• No I won't I have 4 ruptured discs the neurosurgeon can't fix due to heart issues, I am trying to cut my meds I am tired of eating a ton of meds before I have breakfast I take them multiple times a day some as many as four times, I was told my a rhumatologist that my spine will just keep failing as that is where my arthritis set in, for 54 yrs so no nothing will get my mobility back ever...even if they do operate there isn't any going back to normal walking ever I have had arthritis for 54 yrs, as long as I have been alive I thought since I didn't have any issues going on with my hips, hands knees etc I was home free but I have spondlearthritis (degenerative disc) I have pushed myself as far as the walking will take me it really has little to do with pd except the gait and unsteadiness...but pd didn't help and between the two I am wheelchair bound I am lucky to have made it as long as I did and no amount of exercise or diet or anything is going to help, I know that...I am blessed to have the mobility I have and yes I know with more meds...etc but I seriously can't stomach more I have asked for less, for pain, for my arthritis, for my pd sometimes you have to deal with the side effects of the diseases than to keep shoving pills in me...they have serious side effects as well and I just am tired of being a patient instead of a person, I tell my docs all 5 of them I rattle from all the meds...PD was my breaking point...it's always here's a med the side effects are a,b,c so if I want more enjoyment and less puking I put my foot down, when my pd gets worse then yes more meds, but right now pd is more manageable than the host of issues I have

  • You are one very brave strong women.

  • No, I'm a realist when it comes to my future of my mobility...it won't get better so I enjoy what I have, my nephew is my hero Alex was born with CP and never knew what it was to walk and to watch him struggle every day...I know what it's like to walk he struggles to walk using a special walker, he's brave

  • Your conclusion is probably incorrect with regards to "slowing" PD. Take a look at the research on AZILECT and also INOSINE ...


  • I'm optimistic about the research on Inosine. I've been taking for about six months, after reading the studies. I thought it was worth a punt. I note the warnings about gout, but so far, no signs of it!

  • I have researched both drugs referenced. Cumulative studies are speculative at best.

  • 15 years dxn'd, wish I would have never taken Sinemet and all Carb/levadopa meds. I fought the battle the first 3-4 years w/out them. Used CoQ10 and natural remedies. Then after my Dr. pushing me to take the medication for several years when my tremors and stiffness worsened i gave in. Wish i would have stuck to my original plan. The Dystonia and Dystonic Storms i have are a daily nightmare that i live. Very painful and i am always sick and now my body has built up a tolerance to the carb/lev meds so they don't even really work anymore. my quality of life has went to s#$%................ wish i would have left my sinemet in the drawer because now i feel i have painted myself into a corner and my Dr.'s answer is 'I don't know what to do for you anymore." Everytime i have an attack, i am afraid i may die, yet I am afraid to live in this pain too. i wish I had my old life back before PD!!! I didn't appreciate being able to brush my teeth and get up to go to the bathroom and all the little things in life... I took them for granted and i wish i would have listened to my inner voice and taken my chances without PD meds.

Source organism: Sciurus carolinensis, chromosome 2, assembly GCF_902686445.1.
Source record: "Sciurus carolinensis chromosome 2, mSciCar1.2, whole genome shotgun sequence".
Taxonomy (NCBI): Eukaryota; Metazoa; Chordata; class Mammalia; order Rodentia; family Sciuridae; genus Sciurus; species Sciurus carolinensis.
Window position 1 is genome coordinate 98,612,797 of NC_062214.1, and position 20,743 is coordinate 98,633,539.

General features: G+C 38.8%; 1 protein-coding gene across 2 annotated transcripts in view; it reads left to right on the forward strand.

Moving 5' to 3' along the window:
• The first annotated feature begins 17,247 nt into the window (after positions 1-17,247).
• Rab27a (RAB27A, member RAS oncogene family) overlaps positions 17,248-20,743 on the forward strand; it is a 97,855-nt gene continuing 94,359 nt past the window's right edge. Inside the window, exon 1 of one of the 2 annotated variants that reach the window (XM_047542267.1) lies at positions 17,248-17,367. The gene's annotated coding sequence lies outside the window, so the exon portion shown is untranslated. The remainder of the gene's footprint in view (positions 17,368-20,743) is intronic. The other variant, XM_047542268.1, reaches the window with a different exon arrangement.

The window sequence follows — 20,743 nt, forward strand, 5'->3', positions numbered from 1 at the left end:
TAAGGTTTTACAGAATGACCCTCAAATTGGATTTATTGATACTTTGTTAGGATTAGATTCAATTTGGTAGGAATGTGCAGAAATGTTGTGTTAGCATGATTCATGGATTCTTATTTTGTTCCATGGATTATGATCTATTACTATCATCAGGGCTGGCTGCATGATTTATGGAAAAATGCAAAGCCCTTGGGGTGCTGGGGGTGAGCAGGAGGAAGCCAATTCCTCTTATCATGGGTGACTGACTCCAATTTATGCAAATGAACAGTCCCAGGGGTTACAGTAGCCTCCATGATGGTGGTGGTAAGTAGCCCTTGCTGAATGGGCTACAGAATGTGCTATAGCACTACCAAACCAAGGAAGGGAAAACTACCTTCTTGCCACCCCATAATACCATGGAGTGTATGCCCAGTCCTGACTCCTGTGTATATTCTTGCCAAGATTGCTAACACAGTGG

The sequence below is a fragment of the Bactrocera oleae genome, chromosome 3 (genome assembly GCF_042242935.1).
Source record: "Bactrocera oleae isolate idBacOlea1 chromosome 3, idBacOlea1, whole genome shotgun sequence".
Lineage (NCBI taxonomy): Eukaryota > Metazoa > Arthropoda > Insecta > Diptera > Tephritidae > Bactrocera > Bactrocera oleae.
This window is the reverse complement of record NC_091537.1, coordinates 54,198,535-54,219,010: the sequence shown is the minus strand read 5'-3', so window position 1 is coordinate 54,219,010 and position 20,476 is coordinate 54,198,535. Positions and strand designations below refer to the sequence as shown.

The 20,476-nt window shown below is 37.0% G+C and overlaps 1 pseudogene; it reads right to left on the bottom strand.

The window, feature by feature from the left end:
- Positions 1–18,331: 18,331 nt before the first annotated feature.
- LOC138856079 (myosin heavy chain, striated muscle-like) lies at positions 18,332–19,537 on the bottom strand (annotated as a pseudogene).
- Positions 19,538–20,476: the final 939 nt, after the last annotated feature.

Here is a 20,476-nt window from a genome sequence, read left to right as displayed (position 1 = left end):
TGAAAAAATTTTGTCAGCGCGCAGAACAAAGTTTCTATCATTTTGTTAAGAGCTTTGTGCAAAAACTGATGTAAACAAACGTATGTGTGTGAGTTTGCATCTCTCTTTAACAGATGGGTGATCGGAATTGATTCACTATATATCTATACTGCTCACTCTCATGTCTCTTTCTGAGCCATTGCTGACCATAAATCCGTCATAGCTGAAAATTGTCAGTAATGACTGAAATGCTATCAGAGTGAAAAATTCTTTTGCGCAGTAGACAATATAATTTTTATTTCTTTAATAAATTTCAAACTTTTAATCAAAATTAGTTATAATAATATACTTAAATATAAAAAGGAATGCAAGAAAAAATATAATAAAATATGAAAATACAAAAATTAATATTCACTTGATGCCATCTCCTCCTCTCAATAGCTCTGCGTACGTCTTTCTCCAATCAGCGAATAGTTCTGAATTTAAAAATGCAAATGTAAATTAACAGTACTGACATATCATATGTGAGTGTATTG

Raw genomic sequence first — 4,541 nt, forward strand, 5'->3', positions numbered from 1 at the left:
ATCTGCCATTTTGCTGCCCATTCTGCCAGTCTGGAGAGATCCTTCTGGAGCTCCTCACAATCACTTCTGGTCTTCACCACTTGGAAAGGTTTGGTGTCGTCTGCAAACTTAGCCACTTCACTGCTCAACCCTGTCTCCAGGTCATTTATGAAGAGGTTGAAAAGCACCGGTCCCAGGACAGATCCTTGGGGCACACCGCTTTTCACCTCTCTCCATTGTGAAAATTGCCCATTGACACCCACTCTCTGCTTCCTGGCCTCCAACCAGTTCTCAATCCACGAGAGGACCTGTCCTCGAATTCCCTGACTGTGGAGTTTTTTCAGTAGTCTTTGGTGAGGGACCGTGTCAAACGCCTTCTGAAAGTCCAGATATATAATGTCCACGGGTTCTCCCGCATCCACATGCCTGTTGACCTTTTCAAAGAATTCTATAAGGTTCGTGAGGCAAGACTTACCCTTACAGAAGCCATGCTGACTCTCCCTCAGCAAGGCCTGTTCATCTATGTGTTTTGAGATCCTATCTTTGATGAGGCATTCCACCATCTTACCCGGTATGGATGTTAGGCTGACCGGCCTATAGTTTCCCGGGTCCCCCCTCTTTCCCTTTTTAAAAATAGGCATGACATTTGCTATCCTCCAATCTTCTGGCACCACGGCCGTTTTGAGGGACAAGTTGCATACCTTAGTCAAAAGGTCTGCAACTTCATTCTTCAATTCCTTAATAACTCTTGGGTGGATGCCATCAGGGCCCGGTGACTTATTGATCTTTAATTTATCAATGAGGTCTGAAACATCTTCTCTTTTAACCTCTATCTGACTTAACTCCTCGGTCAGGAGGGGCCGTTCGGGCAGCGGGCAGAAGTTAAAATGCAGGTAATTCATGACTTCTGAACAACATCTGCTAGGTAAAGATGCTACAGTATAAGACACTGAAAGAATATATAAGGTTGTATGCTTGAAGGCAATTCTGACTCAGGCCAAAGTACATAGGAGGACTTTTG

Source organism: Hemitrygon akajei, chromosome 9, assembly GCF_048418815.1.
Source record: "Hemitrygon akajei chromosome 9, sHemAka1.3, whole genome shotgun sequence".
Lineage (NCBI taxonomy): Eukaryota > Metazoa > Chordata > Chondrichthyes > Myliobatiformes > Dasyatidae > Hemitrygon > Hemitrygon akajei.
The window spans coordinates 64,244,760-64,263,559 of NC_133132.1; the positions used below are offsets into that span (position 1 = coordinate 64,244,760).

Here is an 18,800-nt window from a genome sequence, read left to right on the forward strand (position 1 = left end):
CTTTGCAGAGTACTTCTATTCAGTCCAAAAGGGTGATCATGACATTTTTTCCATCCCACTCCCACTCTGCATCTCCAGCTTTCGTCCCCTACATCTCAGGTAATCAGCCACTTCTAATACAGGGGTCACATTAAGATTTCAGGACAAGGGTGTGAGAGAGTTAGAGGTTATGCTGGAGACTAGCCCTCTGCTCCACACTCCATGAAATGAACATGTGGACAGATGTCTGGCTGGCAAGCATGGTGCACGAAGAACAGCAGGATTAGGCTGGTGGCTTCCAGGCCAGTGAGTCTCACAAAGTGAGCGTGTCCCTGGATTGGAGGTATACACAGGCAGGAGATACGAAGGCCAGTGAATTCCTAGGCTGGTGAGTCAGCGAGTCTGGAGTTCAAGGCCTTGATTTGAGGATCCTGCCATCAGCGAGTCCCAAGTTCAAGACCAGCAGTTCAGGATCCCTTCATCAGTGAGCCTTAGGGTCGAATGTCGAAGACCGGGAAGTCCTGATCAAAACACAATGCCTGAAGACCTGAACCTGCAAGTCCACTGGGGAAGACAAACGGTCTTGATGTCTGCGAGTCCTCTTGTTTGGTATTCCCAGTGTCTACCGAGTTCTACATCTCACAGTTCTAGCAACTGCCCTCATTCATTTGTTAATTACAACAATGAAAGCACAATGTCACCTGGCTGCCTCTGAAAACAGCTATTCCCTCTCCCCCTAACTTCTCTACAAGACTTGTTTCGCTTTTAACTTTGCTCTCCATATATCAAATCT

Love to all, DF

  • Darkflower, my heart is with you. But, please don't give up. From reading your post, it seems to me that you are still able to communicate so very well! I too have frightening bouts of dystonia, along with the PD. I'm searching for alternatives but haven't started using any yet, so I can't suggest anything to you. I'm currently looking at Mucuna Puriens and LDN (low dose naltrexone). Maybe you haven't really painted yourself in a corner. Please keep searching and hoping. It seems to me that the act of searching and the mustering of hope are enpowering in and of themselves. (The two non-medication things that I've found that help with the symptoms are daily exercise and gentle, relaxing massage of my face, head, neck, and hands when I'm in the middle of the wear off period.)

  • I am 4 years diagnosed with PD. One has to remember that PD may not be one disease it may be many different ones as seen by how different every person symptoms appear to be. Before my diagnosis I had specific pde symptom of no movement in my right arm on walking or running and a slight drop foot period however for 15 years I worked at a highly demanding and stressful job with no problem. It was only after my first surgical procedure which was a hysterectomy in 2013 that I immediately noticed a right hand tremor, resting tremor and unmistakable PD symptom. By that time I was retired with a active routine. I have tried LD slash CD with minimum benefit and many side effects such as nausea and dizziness. At this time I am taking no medications and trying to continue exercise and staying unstressed which is difficult to do when you have a family that depends on you for their stability. I don't know what I would do if I had to work. Being the situation I'm in I have the freedom of choosing whether or not to take medication as exercise and balance are not yet a problem but I recognize that eventually I will take whatever necessary medications to keep me active and involved. It's hard to give advice to others since our situations may be completely different but it is good to hear other people's experience.